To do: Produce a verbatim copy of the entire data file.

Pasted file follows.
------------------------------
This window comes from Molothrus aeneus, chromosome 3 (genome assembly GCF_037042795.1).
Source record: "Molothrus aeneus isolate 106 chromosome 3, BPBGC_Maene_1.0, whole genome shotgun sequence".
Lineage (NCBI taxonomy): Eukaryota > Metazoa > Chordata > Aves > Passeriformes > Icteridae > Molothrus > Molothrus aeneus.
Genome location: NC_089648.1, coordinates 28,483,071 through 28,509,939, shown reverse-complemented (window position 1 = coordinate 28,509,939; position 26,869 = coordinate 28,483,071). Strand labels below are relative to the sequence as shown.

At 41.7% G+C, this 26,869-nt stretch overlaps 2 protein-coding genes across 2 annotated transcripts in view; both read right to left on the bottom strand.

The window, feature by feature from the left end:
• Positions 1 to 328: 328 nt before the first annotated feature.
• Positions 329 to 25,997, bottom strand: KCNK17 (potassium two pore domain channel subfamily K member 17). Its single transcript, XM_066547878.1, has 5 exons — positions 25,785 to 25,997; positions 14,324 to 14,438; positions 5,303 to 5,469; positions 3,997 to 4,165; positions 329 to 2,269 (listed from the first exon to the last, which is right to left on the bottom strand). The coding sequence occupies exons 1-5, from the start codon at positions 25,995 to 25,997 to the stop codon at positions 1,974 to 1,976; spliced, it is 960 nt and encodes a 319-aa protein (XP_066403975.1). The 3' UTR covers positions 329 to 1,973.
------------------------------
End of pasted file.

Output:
This window comes from Molothrus aeneus, chromosome 3 (genome assembly GCF_037042795.1).
Source record: "Molothrus aeneus isolate 106 chromosome 3, BPBGC_Maene_1.0, whole genome shotgun sequence".
Lineage (NCBI taxonomy): Eukaryota > Metazoa > Chordata > Aves > Passeriformes > Icteridae > Molothrus > Molothrus aeneus.
Genome location: NC_089648.1, coordinates 28,483,071 through 28,509,939, shown reverse-complemented (window position 1 = coordinate 28,509,939; position 26,869 = coordinate 28,483,071). Strand labels below are relative to the sequence as shown.

At 41.7% G+C, this 26,869-nt stretch overlaps 2 protein-coding genes across 2 annotated transcripts in view; both read right to left on the bottom strand.

The window, feature by feature from the left end:
• Positions 1 to 328: 328 nt before the first annotated feature.
• Positions 329 to 25,997, bottom strand: KCNK17 (potassium two pore domain channel subfamily K member 17). Its single transcript, XM_066547878.1, has 5 exons — positions 25,785 to 25,997; positions 14,324 to 14,438; positions 5,303 to 5,469; positions 3,997 to 4,165; positions 329 to 2,269 (listed from the first exon to the last, which is right to left on the bottom strand). The coding sequence occupies exons 1-5, from the start codon at positions 25,995 to 25,997 to the stop codon at positions 1,974 to 1,976; spliced, it is 960 nt and encodes a 319-aa protein (XP_066403975.1). The 3' UTR covers positions 329 to 1,973.